What is it? The flu is a contagious respiratory illness caused by influenza viruses. It can cause mild to severe illness, and at times can lead to death. Some people, such as older people, young children, and people with certain health conditions, are at high risk for serious flu complications
What are the symptoms of Flu? Symptoms of flu include:
How Does Flu Spread? Flu viruses spread in respiratory droplets caused by coughing and sneezing. They usually spread from person to person, though sometimes people become infected by touching something with flu viruses on it and then touching their mouth or nose. Most healthy adults may be able to infect others beginning 1 day before symptoms develop and up to 5 days after becoming sick. That means that you can pass on the flu to someone else before you know you are sick, as well as while you are sick.
How Can I Prevent Getting the Flu?
1. Practice Good Health Habits, such as:
- Avoid close contact.
Avoid close contact with people who are sick. When you are sick, keep your distance from others to protect them from getting sick too.
- Stay home when you are sick.
If possible, stay home from work, school, and errands when you are sick. You will help prevent others from catching your illness.
- Cover your mouth and nose.
Cover your mouth and nose with a tissue when coughing or sneezing. If you do not have a tissue, cough into your sleeve NEVER into your hands.
- Clean your hands.
Wash your hands with soap and warm water for at least 30 seconds. Washing often will help protect you from germs. Always wash your hands before eating.
2. Get Vaccinated
The single best way to prevent the flu is to get a flu vaccination each fall. There are two types of vaccines:
- The "flu shot" – an inactivated vaccine (containing killed virus) that is given with a needle. The flu shot is approved for use in people older than 6 months, including healthy people and people with chronic medical conditions. Call the Student Health Center for information regarding flu shot availability.
- The nasal-spray flu vaccine – a vaccine made with live, weakened flu viruses that do not cause the flu (sometimes called LAIV for “Live Attenuated Influenza Vaccine”). LAIV is approved for use in healthy people 5 years to 49 years of age who are not pregnant and is available in the USD Student Health Center for $25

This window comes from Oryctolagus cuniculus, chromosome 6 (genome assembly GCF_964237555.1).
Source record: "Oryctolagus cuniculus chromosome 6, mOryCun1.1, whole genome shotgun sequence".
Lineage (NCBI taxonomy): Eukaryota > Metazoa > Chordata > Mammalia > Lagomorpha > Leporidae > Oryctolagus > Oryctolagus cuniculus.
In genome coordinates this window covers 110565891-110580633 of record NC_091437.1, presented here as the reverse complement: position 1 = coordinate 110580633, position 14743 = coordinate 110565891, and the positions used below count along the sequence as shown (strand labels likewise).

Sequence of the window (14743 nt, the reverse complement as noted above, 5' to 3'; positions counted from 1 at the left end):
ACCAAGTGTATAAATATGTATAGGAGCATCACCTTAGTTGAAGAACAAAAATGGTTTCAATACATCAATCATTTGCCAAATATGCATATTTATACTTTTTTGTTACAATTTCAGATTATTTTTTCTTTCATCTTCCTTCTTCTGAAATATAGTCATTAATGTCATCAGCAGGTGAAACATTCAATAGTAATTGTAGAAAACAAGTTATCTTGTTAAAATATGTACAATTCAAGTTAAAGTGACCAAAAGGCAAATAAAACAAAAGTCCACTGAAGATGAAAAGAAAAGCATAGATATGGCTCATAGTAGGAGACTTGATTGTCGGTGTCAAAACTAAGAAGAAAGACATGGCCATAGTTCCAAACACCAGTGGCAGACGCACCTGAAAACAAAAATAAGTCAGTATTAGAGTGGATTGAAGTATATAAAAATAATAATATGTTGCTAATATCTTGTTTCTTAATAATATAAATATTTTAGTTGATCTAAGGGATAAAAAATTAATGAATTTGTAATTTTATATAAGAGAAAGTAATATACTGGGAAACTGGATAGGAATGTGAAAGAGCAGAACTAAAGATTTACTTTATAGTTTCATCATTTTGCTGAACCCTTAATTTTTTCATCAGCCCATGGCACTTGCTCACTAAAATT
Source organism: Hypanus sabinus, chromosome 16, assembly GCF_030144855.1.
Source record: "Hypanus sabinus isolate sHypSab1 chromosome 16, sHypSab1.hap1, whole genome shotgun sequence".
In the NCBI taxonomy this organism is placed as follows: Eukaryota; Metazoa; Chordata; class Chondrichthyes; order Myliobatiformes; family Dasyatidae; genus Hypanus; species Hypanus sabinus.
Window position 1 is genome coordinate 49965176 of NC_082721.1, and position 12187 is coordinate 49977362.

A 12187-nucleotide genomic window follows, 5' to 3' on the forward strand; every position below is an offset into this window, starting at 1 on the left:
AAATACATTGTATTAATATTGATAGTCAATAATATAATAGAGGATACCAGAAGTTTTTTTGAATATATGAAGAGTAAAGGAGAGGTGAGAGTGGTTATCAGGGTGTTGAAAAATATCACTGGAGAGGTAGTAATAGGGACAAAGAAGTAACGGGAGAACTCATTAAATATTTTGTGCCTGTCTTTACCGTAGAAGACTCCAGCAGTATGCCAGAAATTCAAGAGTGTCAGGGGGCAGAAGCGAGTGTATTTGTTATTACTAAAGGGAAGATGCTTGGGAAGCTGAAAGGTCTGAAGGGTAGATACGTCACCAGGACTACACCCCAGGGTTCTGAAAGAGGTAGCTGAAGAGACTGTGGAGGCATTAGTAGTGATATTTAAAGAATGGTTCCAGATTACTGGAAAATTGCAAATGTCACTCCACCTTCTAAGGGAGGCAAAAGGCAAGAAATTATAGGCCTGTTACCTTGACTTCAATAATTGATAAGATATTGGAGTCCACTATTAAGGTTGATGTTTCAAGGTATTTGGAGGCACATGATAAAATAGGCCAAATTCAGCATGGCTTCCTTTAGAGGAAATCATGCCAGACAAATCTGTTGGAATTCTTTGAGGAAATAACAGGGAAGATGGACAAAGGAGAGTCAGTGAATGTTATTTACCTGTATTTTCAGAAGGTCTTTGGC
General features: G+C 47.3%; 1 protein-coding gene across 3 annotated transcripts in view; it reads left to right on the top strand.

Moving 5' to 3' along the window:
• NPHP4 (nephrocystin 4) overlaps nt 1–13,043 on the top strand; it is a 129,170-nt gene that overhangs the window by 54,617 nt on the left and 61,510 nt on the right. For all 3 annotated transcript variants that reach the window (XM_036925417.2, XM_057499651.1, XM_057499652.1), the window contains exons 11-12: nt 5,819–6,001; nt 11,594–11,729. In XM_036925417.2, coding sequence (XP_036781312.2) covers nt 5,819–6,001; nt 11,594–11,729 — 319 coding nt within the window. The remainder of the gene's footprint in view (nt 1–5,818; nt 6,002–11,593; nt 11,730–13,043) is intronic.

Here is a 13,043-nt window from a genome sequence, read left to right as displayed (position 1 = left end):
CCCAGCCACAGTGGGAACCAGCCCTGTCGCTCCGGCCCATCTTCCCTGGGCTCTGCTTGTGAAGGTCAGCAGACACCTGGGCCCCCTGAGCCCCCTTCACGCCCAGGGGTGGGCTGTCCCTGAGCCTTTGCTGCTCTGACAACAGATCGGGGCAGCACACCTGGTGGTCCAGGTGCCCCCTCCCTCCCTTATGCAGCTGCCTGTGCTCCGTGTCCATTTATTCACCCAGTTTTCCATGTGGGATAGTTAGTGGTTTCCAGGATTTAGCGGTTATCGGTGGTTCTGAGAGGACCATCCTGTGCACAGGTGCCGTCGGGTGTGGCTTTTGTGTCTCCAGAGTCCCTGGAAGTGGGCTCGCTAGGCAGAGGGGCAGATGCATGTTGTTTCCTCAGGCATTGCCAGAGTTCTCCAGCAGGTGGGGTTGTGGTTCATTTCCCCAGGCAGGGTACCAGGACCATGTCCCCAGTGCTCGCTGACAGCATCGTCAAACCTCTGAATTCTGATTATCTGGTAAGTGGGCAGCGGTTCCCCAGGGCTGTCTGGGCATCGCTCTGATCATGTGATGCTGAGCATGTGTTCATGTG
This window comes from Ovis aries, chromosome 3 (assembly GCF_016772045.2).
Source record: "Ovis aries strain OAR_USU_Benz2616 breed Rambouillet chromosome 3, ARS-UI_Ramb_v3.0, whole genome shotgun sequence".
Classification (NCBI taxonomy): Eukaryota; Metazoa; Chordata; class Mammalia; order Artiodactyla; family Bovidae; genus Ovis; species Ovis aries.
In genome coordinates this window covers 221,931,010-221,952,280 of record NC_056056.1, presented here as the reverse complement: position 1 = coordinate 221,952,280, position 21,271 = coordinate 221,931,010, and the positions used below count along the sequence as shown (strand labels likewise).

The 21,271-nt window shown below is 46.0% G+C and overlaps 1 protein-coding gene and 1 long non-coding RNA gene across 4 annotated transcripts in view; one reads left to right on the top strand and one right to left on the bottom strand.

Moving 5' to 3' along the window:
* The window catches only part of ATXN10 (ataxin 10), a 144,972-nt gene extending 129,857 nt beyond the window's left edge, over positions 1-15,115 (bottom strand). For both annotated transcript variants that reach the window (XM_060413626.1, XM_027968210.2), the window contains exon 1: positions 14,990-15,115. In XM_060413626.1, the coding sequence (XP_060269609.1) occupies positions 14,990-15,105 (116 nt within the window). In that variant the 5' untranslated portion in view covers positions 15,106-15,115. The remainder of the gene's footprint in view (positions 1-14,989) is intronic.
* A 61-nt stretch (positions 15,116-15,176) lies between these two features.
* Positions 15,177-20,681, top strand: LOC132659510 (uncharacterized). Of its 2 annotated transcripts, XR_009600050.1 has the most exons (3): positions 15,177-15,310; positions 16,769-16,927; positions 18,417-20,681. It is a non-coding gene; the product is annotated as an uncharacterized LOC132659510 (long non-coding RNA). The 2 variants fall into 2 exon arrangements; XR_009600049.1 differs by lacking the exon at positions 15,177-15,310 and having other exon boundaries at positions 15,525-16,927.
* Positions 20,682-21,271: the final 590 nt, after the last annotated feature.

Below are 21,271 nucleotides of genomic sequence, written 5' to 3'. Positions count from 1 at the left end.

- About two weeks after vaccination, antibodies develop that protect against influenza virus infection. Flu vaccines will not protect against influenza-like illnesses caused by other viruses.
- When to vaccinate: October or November is the best time to get vaccinated, but getting vaccinated in December or even later can still be beneficial. Flu season can begin as early as October and last as late as May.
ASSOCIATED STUDENTS/STUDENT HEALTH CENTER PARTNERSHIP
Undergrad Associated Students partnered with the Student Health Center to provide low cost flu shots at flu outreach clinics. This year, with funding from Associated Students, flu shots were available to all undergraduates at the outreach clinics for $10. With the support and assistance from the Student Health Center, flu shots were also available to all graduate, staff and faculty for $10 at these outreach flu clinics.
- Flu shots are available at the Student Health Center to faculty, staff and students during immunization hours (10am to 3 pm daily) for $15.
How Can I Treat the Flu?
Four antiviral drugs (amantadine, rimantadine, zanamavir and oseltamivir) have been approved by the U.S. Food and Drug Administration (FDA) for treatment of influenza. However, you will need to begin taking an antiviral drug within 2 days after becoming sick. When used in this manner, these drugs can reduce influenza symptoms and may shorten the time you are sick by 1 or 2 days. The drugs also may make you less contagious, but none of these drugs cures influenza outright. All of these drugs must be prescribed by a doctor and taken for 3-5 consecutive days (5 days for oseltamivir and zanamivir). The 4 antiviral drugs are effective only against influenza viruses. They will not help symptoms associated with the common cold or many other influenza-like illnesses caused by viruses that circulate in the winter.
All of the antiviral drugs are different in terms of who can take them, how they are given, any dosing changes based on age or medical conditions, and side effects. Your doctor can help decide whether you should take an antiviral drug and which one you should use.
When considering the use of antivirals it is important to remember that most healthy people recover from influenza without complications.
Who Should Get Antiviral Drugs?
People who are at high risk of serious complications from influenza may benefit most from antiviral medications. This includes: people 65 years of age and older, children 12-23 months of age, people with chronic medical conditions (for example, heart or lung disease, diabetes), and pregnant women. (Note that none of the antivirals are approved for use in children less than 1 year of age.)
For Treatment: If you become sick with influenza-like symptoms this season, your doctor first may give you a test to find out whether you have influenza. (Symptoms include fever (usually high), headache, tiredness, a sore throat and dry cough, nasal congestion, and body aches.) Your doctor also will consider a number of factors before making a treatment decision, such as your risk for complications from influenza.
For Prevention: In the event of an influenza outbreak in a home, institution, or community, your doctor may choose to prescribe antivirals to you as a preventive measure, especially if you are at high risk for complications from influenza. Also, if you are in close contact with someone who is considered at high risk for complications, you may be given antiviral drugs to reduce the chances of passing influenza to the high-risk person.